Australia is about to introduce a tax on carbon emissions. So far the USA has resisted the idea.
Do you have a position on the concept of a carbon-based tax and do you think it can make a difference?
To me, any sort of Emissions Trading Scheme (often called a carbon tax) is a complete nonsense.
If the objective is to encourage replacement technologies, then there should be encouragement of replacement technologies, but that is not happening.
Oil is the perfect capitalist energy source. It is centralised (pumped from a small pipe), can easily be controlled centrally, and can be dominated by monopolies, to the detriment of everyone else.
It costs about US$0.30 (30 cents – full capitalised cost) to get a barrel of Saudi oil to the port. Everything between that and the sale price (about US$100) is profit – about 30,000 percent.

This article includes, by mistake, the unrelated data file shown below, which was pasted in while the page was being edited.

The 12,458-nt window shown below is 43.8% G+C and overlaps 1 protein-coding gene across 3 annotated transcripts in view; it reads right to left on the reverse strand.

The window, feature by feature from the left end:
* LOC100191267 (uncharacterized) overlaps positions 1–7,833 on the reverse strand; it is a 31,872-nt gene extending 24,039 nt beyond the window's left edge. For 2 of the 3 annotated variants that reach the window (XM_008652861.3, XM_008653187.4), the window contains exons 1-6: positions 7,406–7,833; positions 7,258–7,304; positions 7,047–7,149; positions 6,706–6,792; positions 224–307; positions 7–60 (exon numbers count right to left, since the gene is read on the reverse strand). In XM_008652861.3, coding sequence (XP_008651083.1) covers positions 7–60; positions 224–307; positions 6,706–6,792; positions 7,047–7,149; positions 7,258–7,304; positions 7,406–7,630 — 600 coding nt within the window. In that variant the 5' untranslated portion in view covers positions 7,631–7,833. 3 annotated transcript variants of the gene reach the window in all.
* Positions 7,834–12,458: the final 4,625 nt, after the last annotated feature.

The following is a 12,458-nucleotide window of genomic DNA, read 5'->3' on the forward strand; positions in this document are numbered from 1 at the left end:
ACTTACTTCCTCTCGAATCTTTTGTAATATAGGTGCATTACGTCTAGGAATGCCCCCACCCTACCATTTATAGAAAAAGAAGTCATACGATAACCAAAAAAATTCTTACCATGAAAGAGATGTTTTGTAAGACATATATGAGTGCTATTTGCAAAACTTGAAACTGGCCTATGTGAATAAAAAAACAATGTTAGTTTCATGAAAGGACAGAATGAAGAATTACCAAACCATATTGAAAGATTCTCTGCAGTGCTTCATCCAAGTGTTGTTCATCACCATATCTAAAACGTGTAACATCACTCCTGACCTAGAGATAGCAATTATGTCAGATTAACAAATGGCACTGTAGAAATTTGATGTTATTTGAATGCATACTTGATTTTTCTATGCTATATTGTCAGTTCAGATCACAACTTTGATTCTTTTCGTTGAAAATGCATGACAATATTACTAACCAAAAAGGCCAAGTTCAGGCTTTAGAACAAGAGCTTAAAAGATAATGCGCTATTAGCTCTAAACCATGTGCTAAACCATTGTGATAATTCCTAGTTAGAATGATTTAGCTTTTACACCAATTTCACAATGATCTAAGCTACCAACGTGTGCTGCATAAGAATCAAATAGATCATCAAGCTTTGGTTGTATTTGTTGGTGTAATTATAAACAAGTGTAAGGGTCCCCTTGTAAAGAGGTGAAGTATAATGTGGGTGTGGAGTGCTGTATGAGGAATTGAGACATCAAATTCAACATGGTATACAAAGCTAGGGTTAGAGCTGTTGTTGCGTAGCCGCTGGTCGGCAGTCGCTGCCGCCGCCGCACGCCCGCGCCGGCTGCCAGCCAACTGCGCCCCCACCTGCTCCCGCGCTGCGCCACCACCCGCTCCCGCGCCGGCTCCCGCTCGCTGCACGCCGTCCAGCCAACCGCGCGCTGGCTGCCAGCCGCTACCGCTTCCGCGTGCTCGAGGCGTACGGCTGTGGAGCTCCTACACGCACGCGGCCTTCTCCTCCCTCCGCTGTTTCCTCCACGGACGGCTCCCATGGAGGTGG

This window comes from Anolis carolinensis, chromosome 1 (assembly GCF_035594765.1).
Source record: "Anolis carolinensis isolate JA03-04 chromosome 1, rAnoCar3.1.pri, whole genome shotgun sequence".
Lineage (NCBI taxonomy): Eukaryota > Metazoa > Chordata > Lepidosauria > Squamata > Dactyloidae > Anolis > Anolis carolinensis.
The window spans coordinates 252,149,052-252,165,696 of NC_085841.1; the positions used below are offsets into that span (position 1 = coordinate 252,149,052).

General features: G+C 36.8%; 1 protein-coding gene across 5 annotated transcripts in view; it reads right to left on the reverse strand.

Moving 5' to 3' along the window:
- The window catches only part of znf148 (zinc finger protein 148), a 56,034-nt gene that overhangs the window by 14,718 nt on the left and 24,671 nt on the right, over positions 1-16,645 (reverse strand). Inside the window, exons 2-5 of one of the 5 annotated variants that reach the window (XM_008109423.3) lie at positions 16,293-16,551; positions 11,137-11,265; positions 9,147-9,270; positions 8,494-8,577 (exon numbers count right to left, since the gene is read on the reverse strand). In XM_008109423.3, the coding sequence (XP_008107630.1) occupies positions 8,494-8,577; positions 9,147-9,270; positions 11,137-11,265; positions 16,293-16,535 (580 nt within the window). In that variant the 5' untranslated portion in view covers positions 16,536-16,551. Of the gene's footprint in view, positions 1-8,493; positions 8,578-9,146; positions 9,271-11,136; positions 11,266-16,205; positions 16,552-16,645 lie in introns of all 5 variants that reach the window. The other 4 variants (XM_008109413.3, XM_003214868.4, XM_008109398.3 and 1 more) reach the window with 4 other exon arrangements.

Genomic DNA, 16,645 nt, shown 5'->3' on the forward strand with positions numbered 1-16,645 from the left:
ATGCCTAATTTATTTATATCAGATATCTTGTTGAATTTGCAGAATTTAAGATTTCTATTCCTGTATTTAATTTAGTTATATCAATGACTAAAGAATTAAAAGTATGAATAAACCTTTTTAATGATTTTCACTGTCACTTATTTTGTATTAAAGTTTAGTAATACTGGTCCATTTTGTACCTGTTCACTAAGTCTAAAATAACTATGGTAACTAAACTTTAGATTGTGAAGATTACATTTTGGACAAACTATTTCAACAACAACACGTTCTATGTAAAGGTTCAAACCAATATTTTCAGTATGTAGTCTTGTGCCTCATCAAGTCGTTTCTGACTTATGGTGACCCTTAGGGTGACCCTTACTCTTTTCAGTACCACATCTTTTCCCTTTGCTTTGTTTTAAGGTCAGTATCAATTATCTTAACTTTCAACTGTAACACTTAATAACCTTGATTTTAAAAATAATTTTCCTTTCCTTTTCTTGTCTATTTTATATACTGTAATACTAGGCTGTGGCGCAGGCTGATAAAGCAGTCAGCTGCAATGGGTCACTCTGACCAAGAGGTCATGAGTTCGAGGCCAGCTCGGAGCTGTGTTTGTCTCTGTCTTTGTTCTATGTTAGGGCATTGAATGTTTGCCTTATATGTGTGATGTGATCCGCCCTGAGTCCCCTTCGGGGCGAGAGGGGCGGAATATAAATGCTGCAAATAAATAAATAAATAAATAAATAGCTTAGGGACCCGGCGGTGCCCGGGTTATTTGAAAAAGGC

Does anyone honestly think that the sort of money being made by that profit margin, and the political influence it can buy, is ever going to allow anything to seriously threaten that monopoly.
Carbon trading schemes only embed in oil based technologies with a new set of vested interests (those interested in carbon sinks). There is very little effect on developing effective replacement technologies.
It is just another example of where the whole concept of market based systems fails to meet the interests of humanity as a whole.
People are now creating artificial shortages of things, just to keep the monetary value high.
It is a relatively simple job to make energy free for all, yet there is no incentive within our current systems to do so, because too many people are making too much money from the inflated prices being paid for oil.
So to my mind, any sort of carbon tax, or carbon trading scheme, is just a ploy to put yet more money in the hands of the already fabulously wealthy oil cartels, and has little or nothing to do with effectively dealing with the threat posed by global emission of CO2, and the global destruction wrought by a world economy which is based in planet-finance, and is completely disconnected from the ecological reality that actually sustains us (rather that the myth of money that deludes most of us).